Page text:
The Gift of Long Hours
Honorable Mention, 2014 Bethesda Magazine Adult Essay Contest
I’m watching my first-born child's chest rise and fall in the glow of blue monitor lights. Listening to the air pass through his lungs, his small pursed lips. I move my face close to feel his fever. I take advantage of this opportunity to get close to him.
I gently, barely touch cheeks. Then I realize I don't know which razor stubble is his, and which is mine.
It's been more than 16 years since I've had the chance to spend so much time watching him sleep. How long since I checked on him. Sure, I give him a thorough smell test when he gets home late on a Saturday night. Do I detect smoke? Drink?
When have I cared for him in this way? So completely. He doesn't cry when it hurts. Instead, he rates the pain for the doctor, somewhere between one and ten. He can walk, when he has the strength, getting himself to the bathroom to pee in a plastic container so they can examine everything that goes in and out of his body.
It's a staph infection in his chest.
There have been tense moments. Especially when we weren't sure if we could get him home from the coastal Spanish town where he'd been studying. Scarier when the hospital couldn’t identify the source, a mysterious bug bite our only clue.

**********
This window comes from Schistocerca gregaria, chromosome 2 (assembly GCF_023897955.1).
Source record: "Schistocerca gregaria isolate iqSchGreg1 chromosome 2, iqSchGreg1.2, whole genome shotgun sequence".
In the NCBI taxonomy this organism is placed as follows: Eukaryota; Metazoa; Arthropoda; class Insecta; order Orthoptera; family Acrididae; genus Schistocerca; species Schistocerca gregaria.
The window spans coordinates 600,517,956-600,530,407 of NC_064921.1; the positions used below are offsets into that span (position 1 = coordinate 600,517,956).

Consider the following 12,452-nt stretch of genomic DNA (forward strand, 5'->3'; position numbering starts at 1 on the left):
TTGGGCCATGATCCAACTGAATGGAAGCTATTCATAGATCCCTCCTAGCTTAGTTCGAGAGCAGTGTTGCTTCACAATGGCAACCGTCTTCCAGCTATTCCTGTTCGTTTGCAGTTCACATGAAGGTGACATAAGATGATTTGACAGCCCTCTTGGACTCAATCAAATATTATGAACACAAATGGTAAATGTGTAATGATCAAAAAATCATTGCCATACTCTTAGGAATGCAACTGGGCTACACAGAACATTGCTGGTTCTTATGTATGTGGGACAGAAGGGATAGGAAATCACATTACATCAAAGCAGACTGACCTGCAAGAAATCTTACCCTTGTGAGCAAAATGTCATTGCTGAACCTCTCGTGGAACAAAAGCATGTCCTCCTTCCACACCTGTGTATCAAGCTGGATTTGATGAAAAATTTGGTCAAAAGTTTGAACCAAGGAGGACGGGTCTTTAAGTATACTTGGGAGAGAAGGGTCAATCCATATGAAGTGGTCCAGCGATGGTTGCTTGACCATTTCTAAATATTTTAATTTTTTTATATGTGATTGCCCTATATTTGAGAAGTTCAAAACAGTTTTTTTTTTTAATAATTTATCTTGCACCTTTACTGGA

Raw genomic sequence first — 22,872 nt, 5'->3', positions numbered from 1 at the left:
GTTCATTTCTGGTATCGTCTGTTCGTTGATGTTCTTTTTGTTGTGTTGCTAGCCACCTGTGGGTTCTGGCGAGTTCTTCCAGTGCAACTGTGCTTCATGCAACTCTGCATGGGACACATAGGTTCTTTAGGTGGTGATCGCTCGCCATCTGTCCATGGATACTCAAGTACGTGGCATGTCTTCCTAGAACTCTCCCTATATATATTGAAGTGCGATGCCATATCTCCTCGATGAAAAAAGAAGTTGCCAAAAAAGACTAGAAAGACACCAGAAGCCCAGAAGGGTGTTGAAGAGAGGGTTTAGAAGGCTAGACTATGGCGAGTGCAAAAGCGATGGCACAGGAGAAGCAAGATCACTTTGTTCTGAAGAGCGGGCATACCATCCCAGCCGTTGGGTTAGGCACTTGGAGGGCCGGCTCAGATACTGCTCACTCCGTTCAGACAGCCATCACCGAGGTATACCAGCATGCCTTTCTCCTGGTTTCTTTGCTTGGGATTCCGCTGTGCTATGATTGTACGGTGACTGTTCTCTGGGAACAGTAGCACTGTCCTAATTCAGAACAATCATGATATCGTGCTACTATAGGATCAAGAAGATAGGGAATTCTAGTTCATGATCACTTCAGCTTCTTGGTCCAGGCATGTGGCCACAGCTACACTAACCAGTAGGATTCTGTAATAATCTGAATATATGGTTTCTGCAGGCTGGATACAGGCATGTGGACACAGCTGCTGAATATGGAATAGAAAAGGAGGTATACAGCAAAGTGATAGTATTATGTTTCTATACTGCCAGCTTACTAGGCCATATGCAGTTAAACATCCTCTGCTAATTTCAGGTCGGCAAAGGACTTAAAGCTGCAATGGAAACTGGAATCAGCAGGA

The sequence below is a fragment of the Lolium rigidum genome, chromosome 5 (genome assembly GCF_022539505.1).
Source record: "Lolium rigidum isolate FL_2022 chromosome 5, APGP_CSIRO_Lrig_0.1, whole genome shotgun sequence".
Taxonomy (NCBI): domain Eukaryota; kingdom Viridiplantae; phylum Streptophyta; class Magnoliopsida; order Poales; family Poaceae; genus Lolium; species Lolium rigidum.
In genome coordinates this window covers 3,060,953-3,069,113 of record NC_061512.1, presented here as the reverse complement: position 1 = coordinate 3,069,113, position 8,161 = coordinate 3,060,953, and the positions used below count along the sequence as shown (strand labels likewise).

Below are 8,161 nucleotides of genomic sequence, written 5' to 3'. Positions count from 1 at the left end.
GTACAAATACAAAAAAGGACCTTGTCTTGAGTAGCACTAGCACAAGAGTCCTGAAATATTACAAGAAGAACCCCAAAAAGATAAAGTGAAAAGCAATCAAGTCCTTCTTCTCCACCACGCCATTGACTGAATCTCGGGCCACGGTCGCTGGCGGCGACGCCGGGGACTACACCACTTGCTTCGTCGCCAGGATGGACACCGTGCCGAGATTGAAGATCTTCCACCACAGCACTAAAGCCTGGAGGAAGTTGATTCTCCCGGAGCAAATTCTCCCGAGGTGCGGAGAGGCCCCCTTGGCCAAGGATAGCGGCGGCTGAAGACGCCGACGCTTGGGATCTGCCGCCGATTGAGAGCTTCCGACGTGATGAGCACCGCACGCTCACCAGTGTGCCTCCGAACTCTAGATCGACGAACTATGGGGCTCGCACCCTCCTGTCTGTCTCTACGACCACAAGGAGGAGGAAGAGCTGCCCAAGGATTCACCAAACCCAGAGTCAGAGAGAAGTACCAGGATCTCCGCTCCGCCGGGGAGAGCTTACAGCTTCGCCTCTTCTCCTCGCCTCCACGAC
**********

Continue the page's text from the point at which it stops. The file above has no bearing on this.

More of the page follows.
After a few days in the hospital, a host of treatments, doctor visits and endless blood-taking and pee-examining he seems better. And then it becomes a gift.
When the marrow-shattering fear subsides and the parental nightmare fades, it is our time.
I desperately want to feel close to him. Adolescence now an obstacle. Tensions rise over school, friends, curfew, cars, money, homework, Facebook, phones, computers. But none of those matter here in the dark of the hospital room. At night we watch ESPN. We talk about the games. He asks about things at home. He tells me about his trip to Spain without me asking. It won't be this way next week.
We are in his presence for periods of time that we haven't had since before pre-school. Interrupted by doctors and family and visitors and bouts of sleep. In our normal lives there are no long hours, just times together before we have something else to do.
The hum and wheeze of the machines that clean his system and fight the poison, rouses and confuses me. Is that his breathing? Are those strained noises his body trying to do something it can't? I check his fever. Its four o'clock in the morning. He moves his head and squints in the early light.
"Did you just put your cheek up against my face?" he asks in a whisper, somewhere between sleep and wakefulness.
"I did," I said smiling, feeling like a teenager caught sneaking in past curfew.
"That's just weird dad," he says, before fading off to sleep